Listening Practices: Tips and Traps

Have you ever noticed how GOOD it feels to be really listened to? It’s impactful, particularly when the listening goes beyond just the words you’re speaking. That kind of artful listening conveys respect and value to the speaker, and promotes positive relationships of all kinds.

And, like any art, it takes practice.

According to widely referenced statistics by Dr. Albert Mehrabian, known for his pioneering work in nonverbal communication, only 7% of communication happens through a person’s actual words (38% through tone and 55% through body language). That’s why it’s important to hone our skills to listen at deeper levels.

A good place to start is by understanding the three listening levels described in the book Co-Active Coaching, by Laura Whitworth, Henry Kimsey-House and Phil Sandahl.

Listening Levels

Level 1—Internal: We hear the other person’s words, but our focus is on what it means to us—our thoughts, feelings, judgments and conclusions. We may also be concerned with what the other person thinks of us. This level is useful for checking in with our feelings or to make decisions.

Level 2—Laser-Focused: Our attention is focused like a laser beam on the other person, with little awareness of anything else. With such strong focus, we are curious, open and have little time to pay attention to our own feelings or worry about how we are being received. Mind chatter disappears with such a sharp focus.

Level 3—Global: Our attention is spread out like an antenna with a 360-degree range. It allows us to pick up emotions, energy, body language and the environment itself. Intuition heightens as we tune into the deeper layers of what is going on around us.

All three levels are necessary. However, when we spend too much time in self-focused Level 1 listening, our communication can seriously suffer. Engaging all three levels at once, with more emphasis on Levels 2 and 3, can improve how we listen—and the impact of how we are received.

Listening Blocks

Having spent more than 20 years training business people in listening skills, Richard Anstruther and his team of communication experts at HighGain, Inc., have identified five main listening blocks:

  • Tune Out—Listeners are not paying attention to the speaker due to disinterest in the speaker or subject, thinking about other things or multitasking.
  • Detach—Listeners are emotionally detached from the speaker, concerned with content only, not the feelings behind it. They may be only half listening, not really interacting, and miss the message’s underlying meaning.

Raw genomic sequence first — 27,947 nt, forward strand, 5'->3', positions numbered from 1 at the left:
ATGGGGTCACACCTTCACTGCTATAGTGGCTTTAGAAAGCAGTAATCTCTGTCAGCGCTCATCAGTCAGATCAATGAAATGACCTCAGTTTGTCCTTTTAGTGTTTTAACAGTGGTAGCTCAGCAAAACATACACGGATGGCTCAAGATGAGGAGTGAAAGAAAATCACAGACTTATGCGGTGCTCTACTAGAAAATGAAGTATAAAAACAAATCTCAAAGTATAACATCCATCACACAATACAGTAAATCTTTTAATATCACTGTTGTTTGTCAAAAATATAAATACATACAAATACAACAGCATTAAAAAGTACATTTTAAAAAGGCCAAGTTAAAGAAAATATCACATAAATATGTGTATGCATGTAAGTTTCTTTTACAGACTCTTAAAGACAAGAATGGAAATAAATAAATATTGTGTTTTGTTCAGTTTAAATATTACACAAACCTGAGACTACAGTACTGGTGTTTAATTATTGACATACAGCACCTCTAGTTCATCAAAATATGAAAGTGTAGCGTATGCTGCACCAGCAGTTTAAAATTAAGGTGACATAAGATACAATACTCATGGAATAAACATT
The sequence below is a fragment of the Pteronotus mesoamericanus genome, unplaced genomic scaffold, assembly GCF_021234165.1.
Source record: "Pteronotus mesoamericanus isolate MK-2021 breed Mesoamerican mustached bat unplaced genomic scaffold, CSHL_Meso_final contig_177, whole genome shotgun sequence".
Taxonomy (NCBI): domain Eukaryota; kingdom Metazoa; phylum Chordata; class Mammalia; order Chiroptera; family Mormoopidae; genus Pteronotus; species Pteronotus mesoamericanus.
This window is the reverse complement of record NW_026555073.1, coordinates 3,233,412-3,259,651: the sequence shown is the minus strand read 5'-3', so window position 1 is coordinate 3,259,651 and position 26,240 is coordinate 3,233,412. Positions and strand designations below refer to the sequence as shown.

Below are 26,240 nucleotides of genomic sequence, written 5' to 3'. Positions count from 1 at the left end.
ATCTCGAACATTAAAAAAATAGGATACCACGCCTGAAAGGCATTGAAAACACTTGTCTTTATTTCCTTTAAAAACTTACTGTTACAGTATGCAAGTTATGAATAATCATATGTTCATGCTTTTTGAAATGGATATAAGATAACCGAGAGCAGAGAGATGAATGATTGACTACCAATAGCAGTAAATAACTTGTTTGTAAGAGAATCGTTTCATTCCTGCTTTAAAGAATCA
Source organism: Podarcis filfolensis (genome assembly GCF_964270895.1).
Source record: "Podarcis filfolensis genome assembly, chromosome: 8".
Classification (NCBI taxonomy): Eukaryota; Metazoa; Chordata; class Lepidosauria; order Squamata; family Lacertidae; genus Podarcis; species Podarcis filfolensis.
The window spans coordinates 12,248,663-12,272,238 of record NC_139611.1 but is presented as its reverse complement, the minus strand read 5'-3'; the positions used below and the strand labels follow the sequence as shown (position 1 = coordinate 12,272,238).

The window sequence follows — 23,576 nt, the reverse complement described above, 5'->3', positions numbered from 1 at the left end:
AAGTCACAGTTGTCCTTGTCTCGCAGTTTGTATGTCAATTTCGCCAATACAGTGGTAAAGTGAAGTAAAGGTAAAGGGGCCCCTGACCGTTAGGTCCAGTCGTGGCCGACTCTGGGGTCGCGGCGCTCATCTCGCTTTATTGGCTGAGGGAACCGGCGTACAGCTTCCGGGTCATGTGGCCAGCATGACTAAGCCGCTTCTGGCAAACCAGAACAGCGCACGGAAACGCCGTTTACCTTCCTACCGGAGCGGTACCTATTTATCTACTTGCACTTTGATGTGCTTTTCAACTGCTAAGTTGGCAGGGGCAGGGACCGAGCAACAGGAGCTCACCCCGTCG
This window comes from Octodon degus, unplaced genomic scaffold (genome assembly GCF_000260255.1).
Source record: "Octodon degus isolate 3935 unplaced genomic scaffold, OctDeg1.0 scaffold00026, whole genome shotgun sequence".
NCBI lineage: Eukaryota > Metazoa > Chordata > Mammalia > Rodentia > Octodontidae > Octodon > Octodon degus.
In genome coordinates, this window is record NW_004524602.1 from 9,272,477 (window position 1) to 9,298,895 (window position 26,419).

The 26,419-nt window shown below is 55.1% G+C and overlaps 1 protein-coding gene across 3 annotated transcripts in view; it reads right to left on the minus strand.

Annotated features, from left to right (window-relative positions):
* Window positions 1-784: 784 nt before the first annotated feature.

• Rehearse—Listeners are concentrating on what to say or do next, rather than focusing on the speaker’s message.
  • Judge—Listeners have a different opinion that causes them to block out new ideas and information or lose track of the conversation. They analyze and interpret the speaker’s delivery or message, missing the point. They criticize, give advice and make assumptions.
  • Control—Listeners don’t allow the speaker to talk at his or her own pace. They constantly interrupt with comments or questions, and don’t allow the speaker to finish a point.

Try This!

Below are a few suggestions for honing your listening skills. Enjoy them!

  1. Experiment with Levels 1, 2 and 3 listening, one at a time, to fully understand the dynamics at each level. Try this in everyday conversation, or practice with someone. Take turns telling a story and listening. The results may surprise you!
  2. Spend some time noticing how often you fall into tuning out, detaching, rehearsing, judging or controlling. What can you do to keep from falling into these common traps?
  3. In your everyday conversations, or in an intentional practice session with a partner, explore each listening block, one at a time. Notice how you feel and the impact on the person with whom you are communicating.

The first step to developing artful listening is to choose to truly listen. As you continue to develop your listening skills, your communications and your relationships are likely to become increasingly satisfying and rich!

Author’s content used under license, © 2008 Claire Communications

*** Participants in our Guiding mindful coach certification courses develop receptive, respectful listening skills based on Level 2 and 3 listening.  They are wholeheartedly present as clients describe their hearts’ desires, design solutions to achieve them, and work through obstacles along the way.

 

 

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Listening to Our Bodies They Know More than We Do!

The body holds much of the information we need to function at our best, but too often we ignore its messages and plow ahead with what our minds tell us. Perhaps because we’re not taught from early on to pay attention to internal messages as well as external demands, we frequently ignore our body’s communications.

So we take another extra-strength aspirin rather than investigating what’s causing our head to ache. We use more caffeine or sugar to give us a lift when we feel tired, rather than hearing our body’s message about needing rest or recognizing our fatigue as an early symptom of burnout we’d do well to heed. A look at our pets may be all the message we need about the value of naps.

We fail to take into account the thousand little messages communicated to us by how we’re holding ourselves: the mouth that’s pinched and tight rather than relaxed. The fact that our shoulders are up around our ears, the knot of tension in our stomach as we promise to do something when closer consideration might tell us we are already overextended.